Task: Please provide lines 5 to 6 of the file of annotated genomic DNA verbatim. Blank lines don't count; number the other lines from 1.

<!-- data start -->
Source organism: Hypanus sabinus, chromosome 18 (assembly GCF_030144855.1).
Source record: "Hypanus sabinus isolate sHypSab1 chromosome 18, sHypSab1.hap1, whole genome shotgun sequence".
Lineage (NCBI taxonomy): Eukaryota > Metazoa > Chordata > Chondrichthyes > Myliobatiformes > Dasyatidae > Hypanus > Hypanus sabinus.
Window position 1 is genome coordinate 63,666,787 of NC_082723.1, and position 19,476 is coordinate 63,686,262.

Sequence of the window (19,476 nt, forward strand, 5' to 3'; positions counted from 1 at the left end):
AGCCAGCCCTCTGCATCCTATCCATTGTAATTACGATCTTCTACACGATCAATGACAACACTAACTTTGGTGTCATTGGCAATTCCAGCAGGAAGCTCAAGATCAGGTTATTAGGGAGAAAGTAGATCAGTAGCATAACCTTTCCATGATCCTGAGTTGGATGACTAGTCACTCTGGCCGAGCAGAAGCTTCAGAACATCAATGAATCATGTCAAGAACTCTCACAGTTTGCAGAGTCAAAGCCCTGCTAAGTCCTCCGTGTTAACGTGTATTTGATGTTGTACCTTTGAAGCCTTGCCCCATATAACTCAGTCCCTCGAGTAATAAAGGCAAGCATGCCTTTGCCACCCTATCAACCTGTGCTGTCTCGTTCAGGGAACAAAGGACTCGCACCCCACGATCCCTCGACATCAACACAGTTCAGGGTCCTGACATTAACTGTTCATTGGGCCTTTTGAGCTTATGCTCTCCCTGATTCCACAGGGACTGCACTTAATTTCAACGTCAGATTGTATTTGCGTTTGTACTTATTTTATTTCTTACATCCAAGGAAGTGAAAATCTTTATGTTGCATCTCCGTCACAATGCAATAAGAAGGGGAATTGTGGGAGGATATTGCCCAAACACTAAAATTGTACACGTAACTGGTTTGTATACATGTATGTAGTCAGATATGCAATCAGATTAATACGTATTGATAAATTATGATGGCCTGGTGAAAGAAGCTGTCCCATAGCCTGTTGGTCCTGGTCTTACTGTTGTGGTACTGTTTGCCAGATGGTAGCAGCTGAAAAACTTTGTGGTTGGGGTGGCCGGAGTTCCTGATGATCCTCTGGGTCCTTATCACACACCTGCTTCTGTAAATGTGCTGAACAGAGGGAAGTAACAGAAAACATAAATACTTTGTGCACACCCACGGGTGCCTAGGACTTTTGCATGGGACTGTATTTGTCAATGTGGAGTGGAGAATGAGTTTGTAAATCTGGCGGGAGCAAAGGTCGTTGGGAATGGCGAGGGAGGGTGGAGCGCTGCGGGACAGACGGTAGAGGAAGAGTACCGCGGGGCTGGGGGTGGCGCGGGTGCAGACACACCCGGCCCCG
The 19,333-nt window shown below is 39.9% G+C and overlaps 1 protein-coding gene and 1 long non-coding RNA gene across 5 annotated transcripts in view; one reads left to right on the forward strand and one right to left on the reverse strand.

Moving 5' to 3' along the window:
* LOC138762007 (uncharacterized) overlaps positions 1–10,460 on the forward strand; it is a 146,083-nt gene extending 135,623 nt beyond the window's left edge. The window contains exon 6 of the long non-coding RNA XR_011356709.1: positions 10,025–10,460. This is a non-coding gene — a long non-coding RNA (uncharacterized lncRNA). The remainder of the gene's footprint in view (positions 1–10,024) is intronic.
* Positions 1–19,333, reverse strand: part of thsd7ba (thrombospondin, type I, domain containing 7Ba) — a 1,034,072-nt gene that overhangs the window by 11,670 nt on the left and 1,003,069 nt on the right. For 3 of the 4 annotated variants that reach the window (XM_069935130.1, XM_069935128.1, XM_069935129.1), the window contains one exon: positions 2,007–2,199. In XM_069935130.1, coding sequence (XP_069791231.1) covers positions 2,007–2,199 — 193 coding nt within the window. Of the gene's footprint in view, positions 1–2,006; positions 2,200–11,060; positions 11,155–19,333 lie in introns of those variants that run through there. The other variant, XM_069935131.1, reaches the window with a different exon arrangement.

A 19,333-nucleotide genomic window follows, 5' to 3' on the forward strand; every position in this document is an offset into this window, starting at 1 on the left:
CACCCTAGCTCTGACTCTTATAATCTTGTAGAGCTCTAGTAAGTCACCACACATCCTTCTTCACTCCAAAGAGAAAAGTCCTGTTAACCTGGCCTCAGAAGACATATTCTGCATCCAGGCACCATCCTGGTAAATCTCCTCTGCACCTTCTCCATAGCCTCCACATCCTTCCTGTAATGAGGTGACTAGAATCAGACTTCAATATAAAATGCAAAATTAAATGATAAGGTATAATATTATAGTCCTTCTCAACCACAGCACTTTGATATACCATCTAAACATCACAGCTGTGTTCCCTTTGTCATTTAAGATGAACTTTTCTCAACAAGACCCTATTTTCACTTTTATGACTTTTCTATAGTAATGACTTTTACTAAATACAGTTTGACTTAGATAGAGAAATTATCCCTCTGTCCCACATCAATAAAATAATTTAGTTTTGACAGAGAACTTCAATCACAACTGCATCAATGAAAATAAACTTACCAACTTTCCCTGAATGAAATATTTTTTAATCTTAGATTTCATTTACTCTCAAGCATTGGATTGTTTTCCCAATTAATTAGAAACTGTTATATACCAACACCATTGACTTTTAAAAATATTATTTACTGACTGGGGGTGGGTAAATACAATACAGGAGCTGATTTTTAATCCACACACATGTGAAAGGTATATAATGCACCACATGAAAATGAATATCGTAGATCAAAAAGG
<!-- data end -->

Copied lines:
Sequence of the window (19,476 nt, forward strand, 5' to 3'; positions counted from 1 at the left end):
AGCCAGCCCTCTGCATCCTATCCATTGTAATTACGATCTTCTACACGATCAATGACAACACTAACTTTGGTGTCATTGGCAATTCCAGCAGGAAGCTCAAGATCAGGTTATTAGGGAGAAAGTAGATCAGTAGCATAACCTTTCCATGATCCTGAGTTGGATGACTAGTCACTCTGGCCGAGCAGAAGCTTCAGAACATCAATGAATCATGTCAAGAACTCTCACAGTTTGCAGAGTCAAAGCCCTGCTAAGTCCTCCGTGTTAACGTGTATTTGATGTTGTACCTTTGAAGCCTTGCCCCATATAACTCAGTCCCTCGAGTAATAAAGGCAAGCATGCCTTTGCCACCCTATCAACCTGTGCTGTCTCGTTCAGGGAACAAAGGACTCGCACCCCACGATCCCTCGACATCAACACAGTTCAGGGTCCTGACATTAACTGTTCATTGGGCCTTTTGAGCTTATGCTCTCCCTGATTCCACAGGGACTGCACTTAATTTCAACGTCAGATTGTATTTGCGTTTGTACTTATTTTATTTCTTACATCCAAGGAAGTGAAAATCTTTATGTTGCATCTCCGTCACAATGCAATAAGAAGGGGAATTGTGGGAGGATATTGCCCAAACACTAAAATTGTACACGTAACTGGTTTGTATACATGTATGTAGTCAGATATGCAATCAGATTAATACGTATTGATAAATTATGATGGCCTGGTGAAAGAAGCTGTCCCATAGCCTGTTGGTCCTGGTCTTACTGTTGTGGTACTGTTTGCCAGATGGTAGCAGCTGAAAAACTTTGTGGTTGGGGTGGCCGGAGTTCCTGATGATCCTCTGGGTCCTTATCACACACCTGCTTCTGTAAATGTGCTGAACAGAGGGAAGTAACAGAAAACATAAATACTTTGTGCACACCCACGGGTGCCTAGGACTTTTGCATGGGACTGTATTTGTCAATGTGGAGTGGAGAATGAGTTTGTAAATCTGGCGGGAGCAAAGGTCGTTGGGAATGGCGAGGGAGGGTGGAGCGCTGCGGGACAGACGGTAGAGGAAGAGTACCGCGGGGCTGGGGGTGGCGCGGGTGCAGACACACCCGGCCCCG